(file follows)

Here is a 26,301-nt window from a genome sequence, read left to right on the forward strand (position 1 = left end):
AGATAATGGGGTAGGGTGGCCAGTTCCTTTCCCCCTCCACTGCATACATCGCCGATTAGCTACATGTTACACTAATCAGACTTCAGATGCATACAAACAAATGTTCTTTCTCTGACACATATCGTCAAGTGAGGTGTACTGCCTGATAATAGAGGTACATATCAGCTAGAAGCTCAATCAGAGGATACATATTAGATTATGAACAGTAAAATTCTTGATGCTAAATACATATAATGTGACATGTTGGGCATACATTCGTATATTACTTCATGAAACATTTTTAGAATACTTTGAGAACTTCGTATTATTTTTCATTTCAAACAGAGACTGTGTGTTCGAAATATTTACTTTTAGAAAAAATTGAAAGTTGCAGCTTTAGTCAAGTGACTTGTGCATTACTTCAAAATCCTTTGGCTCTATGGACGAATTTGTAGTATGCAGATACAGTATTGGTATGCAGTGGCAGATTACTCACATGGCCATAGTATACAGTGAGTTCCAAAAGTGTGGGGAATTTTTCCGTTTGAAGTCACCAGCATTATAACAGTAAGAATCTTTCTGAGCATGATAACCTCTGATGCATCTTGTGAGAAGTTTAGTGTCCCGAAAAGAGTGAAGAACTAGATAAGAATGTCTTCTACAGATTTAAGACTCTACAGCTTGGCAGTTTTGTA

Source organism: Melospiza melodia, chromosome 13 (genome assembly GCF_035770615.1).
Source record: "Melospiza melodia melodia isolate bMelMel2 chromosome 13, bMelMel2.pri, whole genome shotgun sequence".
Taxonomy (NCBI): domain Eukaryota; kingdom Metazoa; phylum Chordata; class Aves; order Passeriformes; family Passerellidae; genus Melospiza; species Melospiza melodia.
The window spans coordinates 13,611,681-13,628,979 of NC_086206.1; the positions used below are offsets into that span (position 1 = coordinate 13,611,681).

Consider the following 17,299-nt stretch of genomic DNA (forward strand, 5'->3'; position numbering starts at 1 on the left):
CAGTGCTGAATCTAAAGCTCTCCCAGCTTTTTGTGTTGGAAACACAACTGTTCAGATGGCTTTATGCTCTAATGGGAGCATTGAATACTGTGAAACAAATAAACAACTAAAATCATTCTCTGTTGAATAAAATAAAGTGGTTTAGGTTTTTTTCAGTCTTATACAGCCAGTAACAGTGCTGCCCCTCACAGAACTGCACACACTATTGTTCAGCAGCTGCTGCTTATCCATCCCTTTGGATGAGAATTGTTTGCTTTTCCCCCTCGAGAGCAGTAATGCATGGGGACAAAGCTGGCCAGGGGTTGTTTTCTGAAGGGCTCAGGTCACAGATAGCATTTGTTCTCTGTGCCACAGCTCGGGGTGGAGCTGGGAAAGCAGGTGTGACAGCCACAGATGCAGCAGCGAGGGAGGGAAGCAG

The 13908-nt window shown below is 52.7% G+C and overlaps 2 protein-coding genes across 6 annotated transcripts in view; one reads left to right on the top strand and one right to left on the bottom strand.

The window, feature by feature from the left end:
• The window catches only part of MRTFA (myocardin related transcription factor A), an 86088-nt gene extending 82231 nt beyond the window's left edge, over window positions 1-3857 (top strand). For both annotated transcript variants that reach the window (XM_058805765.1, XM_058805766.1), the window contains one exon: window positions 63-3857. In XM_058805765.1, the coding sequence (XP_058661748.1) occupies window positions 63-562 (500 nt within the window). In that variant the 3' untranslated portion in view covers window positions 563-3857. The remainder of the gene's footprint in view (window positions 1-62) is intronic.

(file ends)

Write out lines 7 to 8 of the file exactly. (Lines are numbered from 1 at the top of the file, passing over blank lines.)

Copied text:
Consider the following 17,299-nt stretch of genomic DNA (forward strand, 5'->3'; position numbering starts at 1 on the left):
CAGTGCTGAATCTAAAGCTCTCCCAGCTTTTTGTGTTGGAAACACAACTGTTCAGATGGCTTTATGCTCTAATGGGAGCATTGAATACTGTGAAACAAATAAACAACTAAAATCATTCTCTGTTGAATAAAATAAAGTGGTTTAGGTTTTTTTCAGTCTTATACAGCCAGTAACAGTGCTGCCCCTCACAGAACTGCACACACTATTGTTCAGCAGCTGCTGCTTATCCATCCCTTTGGATGAGAATTGTTTGCTTTTCCCCCTCGAGAGCAGTAATGCATGGGGACAAAGCTGGCCAGGGGTTGTTTTCTGAAGGGCTCAGGTCACAGATAGCATTTGTTCTCTGTGCCACAGCTCGGGGTGGAGCTGGGAAAGCAGGTGTGACAGCCACAGATGCAGCAGCGAGGGAGGGAAGCAG